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Conqueror - Istinto CD (album) cover




Rock Progressivo Italiano

3.92 | 36 ratings

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3 stars RPI isn’t really my bag, mostly because I don’t understand the Italian language and a lot of the marquee Italian acts tend to embellish in their music a bit too much for my tastes. Then again it seems like the most well-known groups of this genre are also from days gone by. Conqueror by contrast is a relatively new band and seems to have successfully fused the best of modern rock, some nuances of symphonic prog arrangements, and Italian expressiveness into a pretty appealing album. Kudos to them for that.

I picked this one up only because the band has a female singer who doubles as the group’s keyboardist. I’m a sucker for female prog singers as IMHO they almost always improve a band’s sound and give warmth and range to the instrumental side of the songs. This album is no exception. Simona Rigano reminds me a lot of the Gathering’s former lead singer Anneke van Giersbergen, especially the way she sang on her last record with that group, ‘Home’. Check out “Quarter” and “Porte Straniere” and compare them to the Gathering’s “A Noise Severe” and “Box” and you should hear the same resemblance.

The piano really stands out on several tracks here, particularly with “Pensieri Fragili” and the slightly more strident but equally charming “Porte Straniere”. Ms. Rigano can definitely play as well as she can sing.

Gaetano Scarcella’s guitar playing is a bit reminiscent of the early Mostly Autumn albums before that group got a little too pretentious. And considering the only other instruments are bass and drums, the group does a very good job of presenting a full, rich sound even without the layers of synthesizers or strings I would normally expect from a more traditional Italian prog band. That’s not to say a couple of violins or a cello wouldn’t have improved their sound; they probably would have. But it wasn’t until the third spin that I realized the instrument lineup is pretty much just your basic rock band fare, and that’s a testament to their great playing and ambitious arrangements.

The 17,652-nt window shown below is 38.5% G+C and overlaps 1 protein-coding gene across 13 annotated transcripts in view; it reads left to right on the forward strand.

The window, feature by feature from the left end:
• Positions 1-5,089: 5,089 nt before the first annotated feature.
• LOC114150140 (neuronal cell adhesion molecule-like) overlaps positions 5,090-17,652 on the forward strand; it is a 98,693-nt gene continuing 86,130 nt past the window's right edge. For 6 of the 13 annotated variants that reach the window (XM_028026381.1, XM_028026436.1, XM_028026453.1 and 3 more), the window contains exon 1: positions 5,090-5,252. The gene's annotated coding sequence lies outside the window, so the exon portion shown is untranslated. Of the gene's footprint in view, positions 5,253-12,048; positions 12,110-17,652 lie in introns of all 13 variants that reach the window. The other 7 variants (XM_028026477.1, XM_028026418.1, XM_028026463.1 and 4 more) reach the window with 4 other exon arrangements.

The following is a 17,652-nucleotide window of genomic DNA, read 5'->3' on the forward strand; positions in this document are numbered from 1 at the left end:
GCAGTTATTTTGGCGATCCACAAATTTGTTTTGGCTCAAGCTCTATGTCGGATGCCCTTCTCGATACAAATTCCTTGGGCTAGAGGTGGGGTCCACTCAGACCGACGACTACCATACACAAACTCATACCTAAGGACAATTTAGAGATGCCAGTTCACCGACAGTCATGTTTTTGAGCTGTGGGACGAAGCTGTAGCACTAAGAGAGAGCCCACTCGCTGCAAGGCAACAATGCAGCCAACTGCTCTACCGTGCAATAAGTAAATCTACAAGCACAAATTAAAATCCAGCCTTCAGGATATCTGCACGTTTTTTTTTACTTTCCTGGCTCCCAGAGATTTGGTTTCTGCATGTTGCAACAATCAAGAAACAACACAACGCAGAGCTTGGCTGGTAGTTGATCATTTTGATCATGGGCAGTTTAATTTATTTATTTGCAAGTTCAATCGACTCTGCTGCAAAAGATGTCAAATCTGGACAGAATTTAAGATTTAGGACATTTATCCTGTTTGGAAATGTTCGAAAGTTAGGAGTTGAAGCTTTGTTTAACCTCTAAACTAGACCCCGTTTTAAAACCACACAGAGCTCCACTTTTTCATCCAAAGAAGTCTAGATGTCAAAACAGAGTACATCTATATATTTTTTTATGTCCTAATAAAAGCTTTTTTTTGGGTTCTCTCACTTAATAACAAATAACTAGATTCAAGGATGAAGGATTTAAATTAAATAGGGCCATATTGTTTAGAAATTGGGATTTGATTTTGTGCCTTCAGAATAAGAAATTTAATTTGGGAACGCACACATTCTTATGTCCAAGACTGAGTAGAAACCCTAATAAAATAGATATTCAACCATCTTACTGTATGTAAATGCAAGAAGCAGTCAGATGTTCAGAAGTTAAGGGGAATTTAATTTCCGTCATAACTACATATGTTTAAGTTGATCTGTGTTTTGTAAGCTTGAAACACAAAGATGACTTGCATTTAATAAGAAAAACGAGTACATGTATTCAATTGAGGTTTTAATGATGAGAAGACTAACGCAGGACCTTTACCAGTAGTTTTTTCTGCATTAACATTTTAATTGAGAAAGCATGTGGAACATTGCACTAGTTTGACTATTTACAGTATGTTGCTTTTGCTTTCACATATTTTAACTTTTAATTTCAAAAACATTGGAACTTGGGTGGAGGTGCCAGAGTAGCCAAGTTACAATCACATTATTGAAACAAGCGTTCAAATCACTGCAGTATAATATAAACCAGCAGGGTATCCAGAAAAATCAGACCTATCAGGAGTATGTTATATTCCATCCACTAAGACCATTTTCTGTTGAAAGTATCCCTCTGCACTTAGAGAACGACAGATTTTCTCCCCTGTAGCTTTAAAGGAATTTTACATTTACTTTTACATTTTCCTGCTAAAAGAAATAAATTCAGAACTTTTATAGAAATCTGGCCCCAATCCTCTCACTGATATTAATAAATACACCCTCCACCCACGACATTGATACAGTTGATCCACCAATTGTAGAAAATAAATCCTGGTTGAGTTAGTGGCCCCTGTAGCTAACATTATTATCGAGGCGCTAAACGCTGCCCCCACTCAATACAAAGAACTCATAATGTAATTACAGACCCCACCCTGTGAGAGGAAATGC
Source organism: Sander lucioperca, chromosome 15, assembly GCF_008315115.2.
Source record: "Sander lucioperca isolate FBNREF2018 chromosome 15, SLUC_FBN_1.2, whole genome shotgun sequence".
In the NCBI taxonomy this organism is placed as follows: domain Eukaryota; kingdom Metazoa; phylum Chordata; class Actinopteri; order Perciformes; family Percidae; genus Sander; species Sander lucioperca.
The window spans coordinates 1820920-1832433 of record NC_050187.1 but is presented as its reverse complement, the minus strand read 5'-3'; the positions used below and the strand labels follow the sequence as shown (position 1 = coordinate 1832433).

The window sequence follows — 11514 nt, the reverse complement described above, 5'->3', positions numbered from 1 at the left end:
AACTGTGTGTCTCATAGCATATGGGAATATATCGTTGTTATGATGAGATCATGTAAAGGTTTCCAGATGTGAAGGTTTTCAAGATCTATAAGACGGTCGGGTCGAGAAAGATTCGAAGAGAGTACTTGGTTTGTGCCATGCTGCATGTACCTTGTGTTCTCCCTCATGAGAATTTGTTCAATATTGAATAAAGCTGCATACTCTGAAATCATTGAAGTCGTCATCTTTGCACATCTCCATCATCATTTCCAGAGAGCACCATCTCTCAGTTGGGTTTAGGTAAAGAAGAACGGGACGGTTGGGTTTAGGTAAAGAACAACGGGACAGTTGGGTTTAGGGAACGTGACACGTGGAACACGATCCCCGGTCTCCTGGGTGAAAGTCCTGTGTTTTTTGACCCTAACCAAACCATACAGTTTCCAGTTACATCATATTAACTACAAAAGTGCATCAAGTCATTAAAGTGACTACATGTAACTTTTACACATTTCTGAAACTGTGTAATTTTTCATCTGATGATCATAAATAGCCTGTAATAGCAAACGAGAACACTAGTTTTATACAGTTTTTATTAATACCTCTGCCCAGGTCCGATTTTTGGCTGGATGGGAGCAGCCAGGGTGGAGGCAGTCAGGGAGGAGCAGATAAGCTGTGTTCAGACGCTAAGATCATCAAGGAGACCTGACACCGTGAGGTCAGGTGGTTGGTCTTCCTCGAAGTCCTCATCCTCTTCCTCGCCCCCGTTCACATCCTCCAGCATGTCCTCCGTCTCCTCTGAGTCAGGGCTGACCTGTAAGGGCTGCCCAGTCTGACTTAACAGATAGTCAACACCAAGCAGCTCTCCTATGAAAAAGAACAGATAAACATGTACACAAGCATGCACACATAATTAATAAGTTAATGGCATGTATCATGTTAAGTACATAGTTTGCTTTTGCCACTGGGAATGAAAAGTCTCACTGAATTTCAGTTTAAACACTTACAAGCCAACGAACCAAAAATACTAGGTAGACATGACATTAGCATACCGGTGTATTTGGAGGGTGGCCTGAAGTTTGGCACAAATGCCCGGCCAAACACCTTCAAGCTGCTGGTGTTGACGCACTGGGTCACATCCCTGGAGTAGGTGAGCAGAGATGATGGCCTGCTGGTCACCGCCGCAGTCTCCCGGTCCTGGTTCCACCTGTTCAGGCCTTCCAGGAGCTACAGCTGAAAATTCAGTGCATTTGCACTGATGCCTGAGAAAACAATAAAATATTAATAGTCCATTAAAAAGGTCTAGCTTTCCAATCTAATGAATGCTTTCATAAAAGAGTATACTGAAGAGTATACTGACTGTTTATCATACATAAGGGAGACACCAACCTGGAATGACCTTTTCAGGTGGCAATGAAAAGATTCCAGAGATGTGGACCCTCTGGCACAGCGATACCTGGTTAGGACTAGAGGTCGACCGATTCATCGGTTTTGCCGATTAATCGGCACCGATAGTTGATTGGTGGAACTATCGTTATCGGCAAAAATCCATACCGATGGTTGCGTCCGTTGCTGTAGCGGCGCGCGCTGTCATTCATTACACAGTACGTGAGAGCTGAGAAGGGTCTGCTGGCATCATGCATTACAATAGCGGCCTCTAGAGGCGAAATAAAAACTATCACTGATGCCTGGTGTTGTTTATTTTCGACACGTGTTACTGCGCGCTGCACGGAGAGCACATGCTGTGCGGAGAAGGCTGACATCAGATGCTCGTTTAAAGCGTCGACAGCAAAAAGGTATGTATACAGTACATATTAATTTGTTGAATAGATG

There are a couple parts where the digital keyboards get just a bit cheesy and overdone, mostly on “Porte Straniere” and to a lesser extent the closing “Entropia”, but for the most part I enjoyed every song on the album.

I haven’t heard anything else by the band so don’t know if this is as good as they got, but considering this is their debut and they’ve released a couple more since it’s a safe bet they must be improving or at least have developed a following or their label wouldn’t be spending money on them. This first one was self-released, so the production quality is a bit inconsistent, but only noticeable if you are playing this on a good sound system and really paying attention. Otherwise I’ve no complaints.

Easily three stars for a decent record from an apparently up-and-coming band. Recommend for neo-prog fans and Italian proggers who are willing to look beyond PFM and the seventies for some decent Italian prog.


ClemofNazareth | 3/5 |


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